"*** YOUR CODE HERE ***"
if self.popularity == 0:
return self.debate
else:
return self.speech``````

Use OK to test your code:

``````python3 ok -q AggressivePlayer
python3 ok -q CautiousPlayer``````

Question 4: Quidditch

It's time for the opening quidditch match of the season! We represent the various positions for players with the `QuidditchPlayer` class and its subclasses. Every player begins with a `base_energy` level, but every position requires a different proportion of energy. Fill in the `energy` method for the `Beater`, `Chaser`, `Seeker`, and `Keeper` classes, according to their docstrings. In addition, fill in the `__init__` method for the `Chaser` class.

``````class Player:
def __init__(self, name, base_energy):
"""
Players have a name, and begin with base_energy.
"""
self.name = name
self.base_energy = base_energy

def energy(self):
return self.base_energy``````
``````class Beater(QuidditchPlayer):
role = "bludgers"

def energy(self, time):
"""
Returns the amount of energy left after playing for time minutes.
After playing for time minutes, Beaters lose their base energy level
divided by the number of minutes. If time is 0, catch the ZeroDivisionError
and print "You can't divide by zero!" instead.
>>> fred = Beater("Fred Weasley", 640)
>>> fred.energy(40)
624.0
>>> fred.energy(0)
You can't divide by zero!
"""
"*** YOUR CODE HERE ***"

try:
return self.base_energy - (self.base_energy / time)
except ZeroDivisionError as e:
print("You can't divide by zero!")``````

Use OK to test your code:

``python3 ok -q Beater.energy``
``````class Chaser(QuidditchPlayer):
role = "score"
energy_expended = 20

def __init__(self, name, base_energy, goals):
"""
Chasers have a name, score goals, and begin with base_energy.
"""
"*** YOUR CODE HERE ***"

self.name = name
self.base_energy = base_energy
self.goals = goals
def energy(self, time):
"""
Returns the amount of energy left after playing for time minutes. For every goal
they score, they use energy_expended units of energy. In addition, they also use
10% of energy_expended if the number of minutes they have played is a multiple of 9.
>>> katie = Chaser("Katie Bell", 230, 2)
>>> katie.energy(20)
190
>>> ginny = Chaser("Ginny Weasley", 400, 3)
>>> ginny.energy(45)
338.0
"""
"*** YOUR CODE HERE ***"

energy = self.base_energy
if time % 9 == 0:
energy = energy - (0.1 * Chaser.energy_expended)
energy = energy - (self.goals * Chaser.energy_expended)
else:
energy = energy - (self.goals * Chaser.energy_expended)
return energy``````

Use OK to test your code:

``python3 ok -q Chaser.energy``
``````class Seeker(QuidditchPlayer):
role = "snitch"
energy_expended = 5

def energy(self, time):
"""
Returns the amount of energy after time minutes. Seekers expend energy_expended
units of their energy for every minute they have been playing.
>>> harry = Seeker("Harry Potter", 700)
>>> harry.energy(30)
550
"""
"*** YOUR CODE HERE ***"

return self.base_energy - (time * Seeker.energy_expended)``````

Use OK to test your code:

``python3 ok -q Seeker.energy``
``````class Keeper(QuidditchPlayer):
role = "guard"
energy_expended = 50

def energy(self, time):
"""
Returns the amount of energy after time minutes. If less than 30 minutes have
passed, then Keepers do not lose any energy. If 30 minutes or more have passed,
then Keepers expend 80% of their energy_expended units for every full 15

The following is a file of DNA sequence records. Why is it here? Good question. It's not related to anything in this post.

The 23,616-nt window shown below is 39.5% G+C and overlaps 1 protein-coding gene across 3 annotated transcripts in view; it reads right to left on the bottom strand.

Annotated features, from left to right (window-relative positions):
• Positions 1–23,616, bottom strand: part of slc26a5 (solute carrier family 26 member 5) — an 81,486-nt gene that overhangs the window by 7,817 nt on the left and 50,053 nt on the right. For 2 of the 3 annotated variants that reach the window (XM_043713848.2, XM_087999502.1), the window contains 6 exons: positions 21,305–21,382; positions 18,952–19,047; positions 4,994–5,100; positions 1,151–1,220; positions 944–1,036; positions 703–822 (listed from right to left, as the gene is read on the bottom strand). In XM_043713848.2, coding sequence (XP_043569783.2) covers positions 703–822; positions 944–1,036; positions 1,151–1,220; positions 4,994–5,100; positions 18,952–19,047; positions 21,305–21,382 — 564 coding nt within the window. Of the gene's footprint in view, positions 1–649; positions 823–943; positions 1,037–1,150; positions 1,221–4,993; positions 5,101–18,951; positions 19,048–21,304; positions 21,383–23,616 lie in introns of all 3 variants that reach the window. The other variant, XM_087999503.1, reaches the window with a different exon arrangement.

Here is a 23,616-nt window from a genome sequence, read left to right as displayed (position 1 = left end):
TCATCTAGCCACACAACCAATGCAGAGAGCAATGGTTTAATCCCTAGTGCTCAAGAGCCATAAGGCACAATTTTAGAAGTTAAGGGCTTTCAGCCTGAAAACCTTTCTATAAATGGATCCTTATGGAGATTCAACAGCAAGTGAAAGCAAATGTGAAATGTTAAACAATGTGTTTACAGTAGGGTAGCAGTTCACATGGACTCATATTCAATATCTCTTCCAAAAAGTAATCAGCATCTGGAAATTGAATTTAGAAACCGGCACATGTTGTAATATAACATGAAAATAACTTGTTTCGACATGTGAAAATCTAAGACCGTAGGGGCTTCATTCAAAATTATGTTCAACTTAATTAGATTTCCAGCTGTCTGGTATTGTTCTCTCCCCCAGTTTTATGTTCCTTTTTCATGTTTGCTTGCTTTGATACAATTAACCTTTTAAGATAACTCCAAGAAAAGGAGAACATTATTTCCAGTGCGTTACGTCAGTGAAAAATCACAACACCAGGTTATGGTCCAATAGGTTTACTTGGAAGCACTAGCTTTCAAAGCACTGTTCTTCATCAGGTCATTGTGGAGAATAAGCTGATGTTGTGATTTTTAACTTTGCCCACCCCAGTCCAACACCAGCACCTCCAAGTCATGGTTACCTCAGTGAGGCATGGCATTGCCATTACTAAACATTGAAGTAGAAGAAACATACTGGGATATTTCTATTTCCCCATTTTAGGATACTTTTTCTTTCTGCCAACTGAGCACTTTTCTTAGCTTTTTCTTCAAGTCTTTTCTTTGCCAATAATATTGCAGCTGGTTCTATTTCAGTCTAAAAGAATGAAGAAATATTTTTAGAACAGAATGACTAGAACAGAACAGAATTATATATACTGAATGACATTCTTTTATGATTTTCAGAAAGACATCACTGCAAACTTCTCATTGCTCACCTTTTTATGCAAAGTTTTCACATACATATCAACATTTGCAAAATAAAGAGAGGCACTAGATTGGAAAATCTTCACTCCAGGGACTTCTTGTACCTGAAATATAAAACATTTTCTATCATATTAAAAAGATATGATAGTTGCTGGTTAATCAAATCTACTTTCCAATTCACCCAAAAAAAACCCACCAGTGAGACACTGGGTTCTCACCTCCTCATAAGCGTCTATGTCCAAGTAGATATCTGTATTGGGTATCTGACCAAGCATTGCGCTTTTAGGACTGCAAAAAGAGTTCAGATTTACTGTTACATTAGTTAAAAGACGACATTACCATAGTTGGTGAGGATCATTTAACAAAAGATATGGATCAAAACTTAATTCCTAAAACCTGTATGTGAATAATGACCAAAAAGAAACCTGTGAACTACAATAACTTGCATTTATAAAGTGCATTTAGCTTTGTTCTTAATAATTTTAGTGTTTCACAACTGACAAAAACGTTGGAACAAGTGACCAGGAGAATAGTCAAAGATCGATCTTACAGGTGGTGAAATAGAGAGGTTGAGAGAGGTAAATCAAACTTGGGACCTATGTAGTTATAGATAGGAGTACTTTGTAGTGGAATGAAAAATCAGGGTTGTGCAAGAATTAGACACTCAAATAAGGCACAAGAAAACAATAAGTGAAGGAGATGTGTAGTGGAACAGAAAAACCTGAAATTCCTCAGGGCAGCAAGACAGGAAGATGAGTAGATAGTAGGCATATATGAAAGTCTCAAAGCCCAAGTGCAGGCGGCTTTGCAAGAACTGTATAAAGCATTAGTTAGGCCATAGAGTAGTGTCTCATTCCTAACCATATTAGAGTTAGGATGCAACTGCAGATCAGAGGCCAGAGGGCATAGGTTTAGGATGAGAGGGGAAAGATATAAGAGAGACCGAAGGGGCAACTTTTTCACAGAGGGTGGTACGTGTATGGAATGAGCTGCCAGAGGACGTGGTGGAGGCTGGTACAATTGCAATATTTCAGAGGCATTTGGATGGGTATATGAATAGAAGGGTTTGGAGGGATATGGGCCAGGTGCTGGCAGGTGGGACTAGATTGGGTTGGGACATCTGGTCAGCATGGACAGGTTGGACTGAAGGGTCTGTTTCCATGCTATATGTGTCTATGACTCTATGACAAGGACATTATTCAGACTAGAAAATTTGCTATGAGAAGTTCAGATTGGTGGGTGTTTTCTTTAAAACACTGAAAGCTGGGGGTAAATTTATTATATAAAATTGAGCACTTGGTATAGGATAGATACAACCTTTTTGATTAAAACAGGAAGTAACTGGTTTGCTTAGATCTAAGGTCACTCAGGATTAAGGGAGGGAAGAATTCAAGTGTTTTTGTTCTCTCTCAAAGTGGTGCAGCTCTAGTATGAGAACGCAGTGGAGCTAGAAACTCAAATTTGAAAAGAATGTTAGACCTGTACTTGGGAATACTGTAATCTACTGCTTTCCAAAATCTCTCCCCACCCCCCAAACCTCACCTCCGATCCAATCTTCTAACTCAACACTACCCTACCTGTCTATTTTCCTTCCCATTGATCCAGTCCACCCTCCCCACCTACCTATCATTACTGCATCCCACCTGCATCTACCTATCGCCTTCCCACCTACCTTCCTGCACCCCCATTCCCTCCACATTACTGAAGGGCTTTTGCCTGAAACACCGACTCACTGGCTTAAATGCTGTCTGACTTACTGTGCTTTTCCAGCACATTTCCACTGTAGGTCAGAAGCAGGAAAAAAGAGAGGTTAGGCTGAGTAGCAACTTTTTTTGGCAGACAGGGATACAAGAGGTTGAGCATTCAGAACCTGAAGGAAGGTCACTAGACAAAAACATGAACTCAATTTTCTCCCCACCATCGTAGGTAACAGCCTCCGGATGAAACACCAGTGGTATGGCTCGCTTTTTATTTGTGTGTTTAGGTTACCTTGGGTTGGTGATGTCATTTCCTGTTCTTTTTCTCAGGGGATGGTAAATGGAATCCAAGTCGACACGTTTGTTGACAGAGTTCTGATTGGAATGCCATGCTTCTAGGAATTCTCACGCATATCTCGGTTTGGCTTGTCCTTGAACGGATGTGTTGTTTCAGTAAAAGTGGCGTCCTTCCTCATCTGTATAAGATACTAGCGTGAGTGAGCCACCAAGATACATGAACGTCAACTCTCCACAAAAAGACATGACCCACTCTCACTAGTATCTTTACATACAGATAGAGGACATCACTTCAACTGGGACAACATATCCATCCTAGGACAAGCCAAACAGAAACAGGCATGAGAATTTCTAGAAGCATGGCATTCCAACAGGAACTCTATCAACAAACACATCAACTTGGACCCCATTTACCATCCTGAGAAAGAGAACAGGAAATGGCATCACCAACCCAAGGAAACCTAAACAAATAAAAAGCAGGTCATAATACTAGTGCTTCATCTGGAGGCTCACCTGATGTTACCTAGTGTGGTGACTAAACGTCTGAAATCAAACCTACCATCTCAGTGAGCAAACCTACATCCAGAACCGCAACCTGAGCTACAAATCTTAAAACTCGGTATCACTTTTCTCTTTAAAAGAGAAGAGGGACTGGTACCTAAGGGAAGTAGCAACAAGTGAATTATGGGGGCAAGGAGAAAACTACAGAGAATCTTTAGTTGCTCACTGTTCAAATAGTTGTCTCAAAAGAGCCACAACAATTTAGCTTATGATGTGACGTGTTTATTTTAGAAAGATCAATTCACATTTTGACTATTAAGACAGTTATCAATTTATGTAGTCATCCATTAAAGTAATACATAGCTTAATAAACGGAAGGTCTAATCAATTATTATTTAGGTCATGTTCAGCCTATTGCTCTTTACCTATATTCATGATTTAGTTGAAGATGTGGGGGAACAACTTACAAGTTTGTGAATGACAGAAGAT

minutes that pass.
>>> oliver = Keeper("Oliver Wood", 380)
>>> oliver.energy(45)
260.0
"""
"*** YOUR CODE HERE ***"

energy = self.base_energy
if time < 30:
return self.base_energy
else:
for i in range(time // 15):
energy = energy - (0.8 * Keeper.energy_expended)
return energy``````

Use OK to test your code:

``python3 ok -q Keeper.energy``

After you finish implementing the QuidditchPlayers, run the following command in your terminal to play the game:

``python3 -i quidditch_game.py``

Preparing for Project 2: Debugging

Question 5: Werewolf

Now, you want to play a game, inspired by Werewolf, with a group of your friends. A `Pl88yer` can either be a `Werewolf`, or a `Villager`. In this game, you can have 4 or more players. The first 2 players are automatically designated to be Werewolves, while everyone else is assigned to be a Villager. One play of the game involves all of the players voting for a player who they believe to be a Werewolf; in this implementation, all players, except yourself, arbitrarily vote for themselves. At the end of each play, the player with the most votes is removed from the game. Each play of the game alternates between daytime and nighttime. If it is nighttime, only votes by werewolves count.

The game ends when there are no werewolves left, which means the villagers won, or when there are more werewolves than villagers, which means the werewolves have won.

However, there are bugs in the code for the game! Read through the code and fix all of the bugs so that the game can work properly. As hint, there are at least four bugs in the code! For this lab there is a hidden test. In other words, we will be running a test against your code that you don't have access to, so make sure to be thorough! You should not need to add any lines - only edit existing lines.

``````def get_most_common_element(lst):
return max(set(lst), key=lst.count)

class Pl88yer:
def __init__(self, name):
self.name = name
self.active = True

class Werewolf(Pl88yer):
def __init__(self, name):
Pl88yer.__init__(self, name)

def reveal_player_type(self):
print("You are a werewolf!")

class Villager(Pl88yer):
def __init__(self, name):
Villager.__init__(self, name)

def reveal_player_type(self):
print("You are a villager!")

class WerewolfGame:
def __init__(self, players, your_name):
"""
Sets the game up. players is a list of strings that are names of all
of the players. your_name is a string and must be one of the players.
>>> game = WerewolfGame(["a", "b", "c", "d", "e", "f"], "a")
You are a werewolf!
>>> game.your_name
'a'
>>> game.play("b")
'Keep playing!'
>>> len(game.werewolves)
1
>>> len(game.villagers)
4
>>> game.play("c")
'Keep playing!'
>>> game.play("d")
'Keep playing!'
>>> game.play("a")
'Villagers win!'
>>> game.werewolves
[]
>>> len(game.villagers)
2
"""
if len(players) < 4:
raise Exception("Not enough players!")
names = players[0:2]
self.your_name = your_name
self.werewolves = [Werewolf(self, w) for w in names]
self.villagers = [Villager(self, p) for p in players if p not in names]
self.name_to_player = {}

for werewolf in self.werewolves:
self.name_to_player[werewolf.name] = werewolf